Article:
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It’s time to start thinking about what will happen to Israel — and U.S. policy in the Middle East — when the peace process ends.

Politicians don’t openly discuss the deep threat to Israel’s existence that would result from an end to negotiations over a two-state solution (meaning a Palestinian state living peacefully alongside Israel).

Instead, the Obama team calls for a revival of moribund peace talks — but it is merely going through the motions. The White House is too distracted to provide the necessary involvement, and the current Israeli government has no interest in talking substance. Meantime, divided and weak Palestinian leaders are trying to rally a U.N. vote for statehood in September that won’t change much on the ground.

And so we drift toward the time when a two-state solution will no longer be possible, as Israeli settlements expand on the West Bank, and publics on both sides weary of diplomacy.

Last week, I heard a group of dovish Israelis with extensive military and diplomatic expertise describe the dangers the end of the two-state formula pose to their country. They deserve to be heard.

“This moment in Israeli history is more critical than ever that we end this conflict because time is running out for those who want to secure a democratic, Jewish state,” said Gilad Sher, who served as chief of staff to Prime Minister Ehud Barak during the Oslo peace negotiations.

“The current situation is unsustainable,” he said, speaking at the Woodrow Wilson Center in Washington. “If we discontinue the peace process, either we have an apartheid state or a Jewish-Palestinian state.”

Sher was referring to demographic facts that pose an existential threat to the Jewish state, if it retains effective control over Gaza and continues to occupy the West Bank and Arab sectors of Jerusalem. Within that geographic area of “greater Israel,” Jews hold a narrow edge in numbers over Palestinian Arabs. According to Sher’s colleague, Shlomo Gazit, a former head of military intelligence, the percentage of Jews in greater Israel is 52 percent, and Arabs 48 percent.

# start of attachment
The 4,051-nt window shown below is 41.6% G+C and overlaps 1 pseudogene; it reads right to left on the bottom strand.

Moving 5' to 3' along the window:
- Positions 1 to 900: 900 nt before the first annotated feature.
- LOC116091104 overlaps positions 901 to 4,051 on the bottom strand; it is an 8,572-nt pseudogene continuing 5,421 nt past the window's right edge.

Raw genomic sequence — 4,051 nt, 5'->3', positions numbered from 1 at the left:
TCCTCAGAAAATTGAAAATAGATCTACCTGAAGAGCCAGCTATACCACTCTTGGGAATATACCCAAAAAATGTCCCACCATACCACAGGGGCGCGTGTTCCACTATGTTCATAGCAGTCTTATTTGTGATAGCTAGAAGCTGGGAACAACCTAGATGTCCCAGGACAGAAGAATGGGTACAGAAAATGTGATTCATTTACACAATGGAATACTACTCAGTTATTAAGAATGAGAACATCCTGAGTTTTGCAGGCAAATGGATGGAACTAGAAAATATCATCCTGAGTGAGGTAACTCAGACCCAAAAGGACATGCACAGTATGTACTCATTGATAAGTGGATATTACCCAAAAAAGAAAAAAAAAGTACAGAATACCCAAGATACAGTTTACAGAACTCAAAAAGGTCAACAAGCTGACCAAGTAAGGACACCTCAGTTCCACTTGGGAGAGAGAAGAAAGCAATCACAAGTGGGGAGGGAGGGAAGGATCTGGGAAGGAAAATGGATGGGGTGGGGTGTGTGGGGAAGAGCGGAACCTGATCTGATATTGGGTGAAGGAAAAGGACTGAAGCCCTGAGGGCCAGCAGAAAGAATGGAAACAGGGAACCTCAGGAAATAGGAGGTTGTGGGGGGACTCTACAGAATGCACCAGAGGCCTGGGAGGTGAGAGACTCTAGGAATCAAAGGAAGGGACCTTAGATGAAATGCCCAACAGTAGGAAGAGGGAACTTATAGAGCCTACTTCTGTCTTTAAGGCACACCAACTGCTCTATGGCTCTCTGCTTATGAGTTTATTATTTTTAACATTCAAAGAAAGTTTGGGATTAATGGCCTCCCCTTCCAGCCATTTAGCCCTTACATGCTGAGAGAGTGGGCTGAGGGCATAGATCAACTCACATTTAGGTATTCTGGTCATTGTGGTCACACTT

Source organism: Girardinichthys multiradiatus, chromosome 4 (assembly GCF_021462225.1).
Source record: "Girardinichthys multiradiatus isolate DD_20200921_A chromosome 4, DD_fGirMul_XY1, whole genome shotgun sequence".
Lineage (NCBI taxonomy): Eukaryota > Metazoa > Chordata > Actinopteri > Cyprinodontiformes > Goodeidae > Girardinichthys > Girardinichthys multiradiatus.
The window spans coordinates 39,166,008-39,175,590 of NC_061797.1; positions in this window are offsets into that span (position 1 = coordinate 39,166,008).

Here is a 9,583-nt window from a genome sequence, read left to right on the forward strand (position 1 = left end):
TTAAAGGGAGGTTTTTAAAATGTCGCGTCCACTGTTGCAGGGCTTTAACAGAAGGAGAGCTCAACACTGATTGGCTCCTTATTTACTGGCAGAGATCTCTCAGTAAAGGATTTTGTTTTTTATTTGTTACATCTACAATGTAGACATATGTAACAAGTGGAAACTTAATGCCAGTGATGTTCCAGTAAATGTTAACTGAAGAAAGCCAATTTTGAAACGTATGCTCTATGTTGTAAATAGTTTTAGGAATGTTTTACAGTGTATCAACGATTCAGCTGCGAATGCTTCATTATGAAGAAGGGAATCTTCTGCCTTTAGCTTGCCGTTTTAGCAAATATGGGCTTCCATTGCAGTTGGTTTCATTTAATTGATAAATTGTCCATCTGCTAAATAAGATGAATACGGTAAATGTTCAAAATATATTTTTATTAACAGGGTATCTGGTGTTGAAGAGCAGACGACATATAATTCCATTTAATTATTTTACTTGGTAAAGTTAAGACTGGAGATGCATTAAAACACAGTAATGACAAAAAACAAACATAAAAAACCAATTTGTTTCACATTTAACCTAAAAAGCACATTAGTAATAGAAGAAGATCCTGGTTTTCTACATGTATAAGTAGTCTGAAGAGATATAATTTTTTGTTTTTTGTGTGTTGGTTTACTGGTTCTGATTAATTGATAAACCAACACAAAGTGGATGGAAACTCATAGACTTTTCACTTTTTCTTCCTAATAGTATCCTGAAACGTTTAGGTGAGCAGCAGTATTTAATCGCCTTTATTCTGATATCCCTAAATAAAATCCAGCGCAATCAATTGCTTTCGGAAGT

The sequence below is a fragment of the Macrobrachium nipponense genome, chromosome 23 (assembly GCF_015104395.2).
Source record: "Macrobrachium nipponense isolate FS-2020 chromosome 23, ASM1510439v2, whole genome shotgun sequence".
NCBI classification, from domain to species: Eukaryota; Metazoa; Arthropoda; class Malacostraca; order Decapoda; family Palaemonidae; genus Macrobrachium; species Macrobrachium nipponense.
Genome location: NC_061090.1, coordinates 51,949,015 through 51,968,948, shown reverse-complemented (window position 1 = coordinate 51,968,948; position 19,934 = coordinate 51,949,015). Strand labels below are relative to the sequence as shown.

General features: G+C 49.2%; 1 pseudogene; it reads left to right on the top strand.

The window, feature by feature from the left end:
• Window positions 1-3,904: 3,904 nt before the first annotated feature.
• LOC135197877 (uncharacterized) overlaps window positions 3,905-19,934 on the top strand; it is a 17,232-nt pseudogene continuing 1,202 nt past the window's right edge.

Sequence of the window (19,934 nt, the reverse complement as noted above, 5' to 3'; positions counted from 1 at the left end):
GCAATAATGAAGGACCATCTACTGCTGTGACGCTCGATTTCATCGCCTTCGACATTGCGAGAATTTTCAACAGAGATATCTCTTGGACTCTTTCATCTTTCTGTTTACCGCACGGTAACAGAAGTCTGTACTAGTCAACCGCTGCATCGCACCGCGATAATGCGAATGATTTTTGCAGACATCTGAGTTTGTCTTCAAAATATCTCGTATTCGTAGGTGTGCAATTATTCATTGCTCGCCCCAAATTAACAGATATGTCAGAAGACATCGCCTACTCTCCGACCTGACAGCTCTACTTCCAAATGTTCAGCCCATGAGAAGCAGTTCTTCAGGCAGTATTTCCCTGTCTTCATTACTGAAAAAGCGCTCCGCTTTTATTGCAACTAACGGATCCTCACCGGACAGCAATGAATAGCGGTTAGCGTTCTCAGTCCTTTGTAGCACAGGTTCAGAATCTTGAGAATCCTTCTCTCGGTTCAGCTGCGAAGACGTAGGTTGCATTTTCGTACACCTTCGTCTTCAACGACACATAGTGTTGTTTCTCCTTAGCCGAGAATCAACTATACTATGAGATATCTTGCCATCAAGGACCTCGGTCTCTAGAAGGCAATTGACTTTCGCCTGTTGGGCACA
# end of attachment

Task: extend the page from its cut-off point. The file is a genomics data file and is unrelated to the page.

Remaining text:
These men are deeply worried that the passage of time does not favor Israel. The status quo — in which West Bank terrorists have been crushed, with cooperation from the Palestinian Authority — is comfortable to most Israelis. As Jewish settlements and roads expand across the West Bank and East Jerusalem, a viable Palestinian state becomes less likely.

“A two-state solution at some point will no longer be seen as viable by Palestinians,” said Alon Pinkas, a former foreign-policy adviser to Barak. “What are we going to do then?”

The men point out that in the past, it has often taken an unexpected and dramatic event to change the approach of the parties — and perhaps prod an American president to take a more active role.

“I believe we wouldn’t have reached peace without the 1973 war,” says Gazit, “and the Oslo peace talks required the first (Palestinian) intifada” to jolt the sides into negotiations.

Such unexpected events can cut both ways: If a U.N. resolution in September is met with huge Palestinian demonstrations, Gazit fears Israel might overreact harshly, prodding a third intifada.

It would be far better if movement occurred because all sides recognized the status quo was unsustainable. Failing that, we can only wait for the unexpected, and hope.

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